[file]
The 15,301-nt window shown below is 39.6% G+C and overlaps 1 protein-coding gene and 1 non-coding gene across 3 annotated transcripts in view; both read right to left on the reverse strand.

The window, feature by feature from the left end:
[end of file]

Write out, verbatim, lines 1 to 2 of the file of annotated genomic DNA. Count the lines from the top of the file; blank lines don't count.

The 15,301-nt window shown below is 39.6% G+C and overlaps 1 protein-coding gene and 1 non-coding gene across 3 annotated transcripts in view; both read right to left on the reverse strand.

The window, feature by feature from the left end: